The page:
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At Least There Is Symmetry
11 June 2015
If an atom absorbs a photon, it’s obvious that the photon must haven been emitted by an atom or molecule at some earlier time. On the other hand, if an atom emits a photon, does that mean it must be absorbed by another atom at some point in the future? Intuitively that seems like a very odd idea, as if a flashlight couldn’t shine unless there was a wall for it to shine upon. And yet physics would seem to imply that if absorbed photons must be emitted, emitted photons must be absorbed. It all comes down to the time symmetry of physics, and it was a topic of Richard Feynman’s doctoral dissertation.^{1}
One of the basic ideas in physics is that simple interactions between objects are symmetric under time reversal. For example, suppose you made a video of two billiard balls colliding and bouncing off each other. If you played the video backwards, it would still look like two billiard balls colliding. For a simple interaction you have no way to determine which version of the video was the “forwards” one, and which was the “backwards” one. When you apply this to interactions between electrons and photons, the absorption of a photon looks exactly like the emission of a photon “played backwards.” This means if an absorbed photon must be emitted, by time symmetry an emitted photon must be absorbed.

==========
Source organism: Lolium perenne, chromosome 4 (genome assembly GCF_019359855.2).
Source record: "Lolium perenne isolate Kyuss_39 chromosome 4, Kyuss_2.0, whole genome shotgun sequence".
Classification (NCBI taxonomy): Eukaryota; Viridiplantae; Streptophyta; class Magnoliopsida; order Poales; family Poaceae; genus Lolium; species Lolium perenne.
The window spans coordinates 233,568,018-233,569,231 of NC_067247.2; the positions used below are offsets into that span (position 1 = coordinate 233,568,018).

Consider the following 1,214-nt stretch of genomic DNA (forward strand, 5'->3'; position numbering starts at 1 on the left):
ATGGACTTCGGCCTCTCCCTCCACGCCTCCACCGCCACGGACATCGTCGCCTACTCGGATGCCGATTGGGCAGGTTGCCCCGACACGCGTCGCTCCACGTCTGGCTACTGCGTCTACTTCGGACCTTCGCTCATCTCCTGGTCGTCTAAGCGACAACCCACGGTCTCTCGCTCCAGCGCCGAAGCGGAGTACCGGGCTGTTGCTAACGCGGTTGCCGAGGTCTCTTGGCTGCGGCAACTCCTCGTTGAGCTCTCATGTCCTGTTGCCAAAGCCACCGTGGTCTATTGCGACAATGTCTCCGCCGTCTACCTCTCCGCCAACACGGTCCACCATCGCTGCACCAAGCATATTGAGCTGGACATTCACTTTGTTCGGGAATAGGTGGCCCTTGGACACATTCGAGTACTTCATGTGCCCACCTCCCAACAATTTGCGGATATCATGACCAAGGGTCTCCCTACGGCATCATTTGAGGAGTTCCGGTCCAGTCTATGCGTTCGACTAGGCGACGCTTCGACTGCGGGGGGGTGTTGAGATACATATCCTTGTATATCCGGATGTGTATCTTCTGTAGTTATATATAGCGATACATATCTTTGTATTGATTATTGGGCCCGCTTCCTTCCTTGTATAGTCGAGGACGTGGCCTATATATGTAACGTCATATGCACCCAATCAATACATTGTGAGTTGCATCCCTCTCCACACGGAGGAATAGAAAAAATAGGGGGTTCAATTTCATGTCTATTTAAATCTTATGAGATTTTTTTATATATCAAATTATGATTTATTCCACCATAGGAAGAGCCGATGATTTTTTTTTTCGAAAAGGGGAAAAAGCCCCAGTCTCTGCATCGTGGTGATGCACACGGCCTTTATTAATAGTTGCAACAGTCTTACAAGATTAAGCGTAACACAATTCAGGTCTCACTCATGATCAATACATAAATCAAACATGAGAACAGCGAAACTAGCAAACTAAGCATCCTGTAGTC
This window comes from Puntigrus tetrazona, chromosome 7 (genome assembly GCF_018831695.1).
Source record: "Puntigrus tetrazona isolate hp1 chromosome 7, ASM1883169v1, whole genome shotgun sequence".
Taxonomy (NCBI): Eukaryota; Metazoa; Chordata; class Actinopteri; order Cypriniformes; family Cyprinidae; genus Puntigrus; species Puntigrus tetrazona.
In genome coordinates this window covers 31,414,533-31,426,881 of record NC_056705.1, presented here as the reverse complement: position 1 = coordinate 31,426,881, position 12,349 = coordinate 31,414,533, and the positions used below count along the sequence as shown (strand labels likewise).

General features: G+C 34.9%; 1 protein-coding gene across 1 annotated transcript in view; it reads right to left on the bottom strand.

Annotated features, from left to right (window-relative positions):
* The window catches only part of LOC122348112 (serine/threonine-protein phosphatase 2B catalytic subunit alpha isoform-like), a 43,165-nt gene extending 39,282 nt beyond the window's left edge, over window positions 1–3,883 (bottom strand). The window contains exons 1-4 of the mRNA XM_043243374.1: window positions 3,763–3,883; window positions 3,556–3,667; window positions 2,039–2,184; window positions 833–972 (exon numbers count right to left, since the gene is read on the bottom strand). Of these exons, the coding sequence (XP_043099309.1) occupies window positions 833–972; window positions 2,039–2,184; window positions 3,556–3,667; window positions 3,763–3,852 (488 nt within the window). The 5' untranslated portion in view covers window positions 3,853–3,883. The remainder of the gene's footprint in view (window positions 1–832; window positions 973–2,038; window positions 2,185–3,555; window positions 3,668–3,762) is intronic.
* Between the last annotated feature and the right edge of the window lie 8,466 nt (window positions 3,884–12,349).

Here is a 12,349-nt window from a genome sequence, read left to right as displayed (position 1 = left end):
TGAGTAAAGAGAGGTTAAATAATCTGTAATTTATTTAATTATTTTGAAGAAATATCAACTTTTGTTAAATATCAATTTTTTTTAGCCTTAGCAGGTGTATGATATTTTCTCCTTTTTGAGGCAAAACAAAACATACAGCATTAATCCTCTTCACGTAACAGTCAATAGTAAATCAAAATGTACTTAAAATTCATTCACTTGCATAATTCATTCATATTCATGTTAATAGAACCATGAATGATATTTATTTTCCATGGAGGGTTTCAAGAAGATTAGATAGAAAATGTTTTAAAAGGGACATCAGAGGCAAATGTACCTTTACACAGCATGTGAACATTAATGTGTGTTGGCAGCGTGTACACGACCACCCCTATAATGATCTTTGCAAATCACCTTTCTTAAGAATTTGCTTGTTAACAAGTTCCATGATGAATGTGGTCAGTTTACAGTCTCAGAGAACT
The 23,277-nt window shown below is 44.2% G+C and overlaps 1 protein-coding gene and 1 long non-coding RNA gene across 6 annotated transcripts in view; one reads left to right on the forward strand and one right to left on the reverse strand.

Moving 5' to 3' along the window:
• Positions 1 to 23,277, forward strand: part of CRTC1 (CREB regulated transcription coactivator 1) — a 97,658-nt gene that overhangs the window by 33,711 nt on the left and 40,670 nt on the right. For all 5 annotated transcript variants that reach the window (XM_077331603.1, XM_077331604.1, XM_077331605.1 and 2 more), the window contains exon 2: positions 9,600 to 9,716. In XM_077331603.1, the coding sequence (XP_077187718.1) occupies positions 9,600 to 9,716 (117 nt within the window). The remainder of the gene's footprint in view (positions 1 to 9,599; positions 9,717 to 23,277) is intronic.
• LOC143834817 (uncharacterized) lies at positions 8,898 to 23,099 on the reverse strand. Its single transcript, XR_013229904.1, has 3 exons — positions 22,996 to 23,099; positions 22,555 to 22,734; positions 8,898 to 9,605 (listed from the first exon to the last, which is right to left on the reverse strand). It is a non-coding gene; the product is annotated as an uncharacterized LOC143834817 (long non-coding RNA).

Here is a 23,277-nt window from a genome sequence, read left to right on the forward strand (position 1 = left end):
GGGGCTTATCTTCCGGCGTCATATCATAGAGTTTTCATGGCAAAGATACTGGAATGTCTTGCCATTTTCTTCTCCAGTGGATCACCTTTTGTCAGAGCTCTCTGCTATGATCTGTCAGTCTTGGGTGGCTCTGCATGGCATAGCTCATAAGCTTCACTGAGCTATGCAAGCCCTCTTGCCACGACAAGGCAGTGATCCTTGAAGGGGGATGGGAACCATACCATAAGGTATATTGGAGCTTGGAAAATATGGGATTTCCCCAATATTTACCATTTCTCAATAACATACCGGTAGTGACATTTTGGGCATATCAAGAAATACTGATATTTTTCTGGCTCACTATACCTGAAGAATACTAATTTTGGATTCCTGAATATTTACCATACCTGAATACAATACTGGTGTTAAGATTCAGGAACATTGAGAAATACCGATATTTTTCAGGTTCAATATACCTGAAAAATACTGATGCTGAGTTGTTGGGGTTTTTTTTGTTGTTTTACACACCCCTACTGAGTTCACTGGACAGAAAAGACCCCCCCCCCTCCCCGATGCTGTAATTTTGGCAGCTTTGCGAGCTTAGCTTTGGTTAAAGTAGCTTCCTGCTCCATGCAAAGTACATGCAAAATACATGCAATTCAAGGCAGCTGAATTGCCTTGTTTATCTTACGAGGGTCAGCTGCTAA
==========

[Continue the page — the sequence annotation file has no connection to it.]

This idea becomes even more bizarre if you consider astronomical distances. If you were to look up at the Andromeda Galaxy in the night sky, you see light that has traveled for about 2.5 million years. That means a particular photon emitted by a star in Andromeda 2.5 million years ago must have somehow “known” that it would reach your eye. In fact, because of relativity, from the photon’s perspective your eye absorbed it the instant it was emitted by a star. You might balk at that idea, but if we reversed things you’d have no trouble with the idea that the light you see was emitted 2.5 million years ago. In relativity, the two are the same, since cause and effect depend upon your vantage point.
What Feynman showed was that despite it’s oddness, the requirement that emitted light be absorbed doesn’t violate causality. It came to be known as Wheeler–Feynman absorber theory (John Wheeler was Feynman’s advisor). There were some problems with the model, however. In particular Feynman assumed that charges couldn’t selfinteract. In other words, an electron couldn’t emit a photon only to reabsorb it later. Of course there’s no real reason why that should be forbidden, but if you allow it in the theory you get a divergence of interactions and the model breaks down. This led Feynman to abandon the model eventually, but it was deeply influential in his development of quantum electrodynamics, for which he was awarded the Nobel prize.
So is it the case that any emitted photon must be absorbed? We aren’t sure, but we can’t rule out the idea either. It might just be that when we observe light from the most distant galaxies, the photons we detect are simply arriving at the destination they had all along.

Wheeler, John Archibald, and Richard Phillips Feynman. “Interaction with the absorber as the mechanism of radiation.” Reviews of Modern Physics 17.23 (1945): 157. ↩︎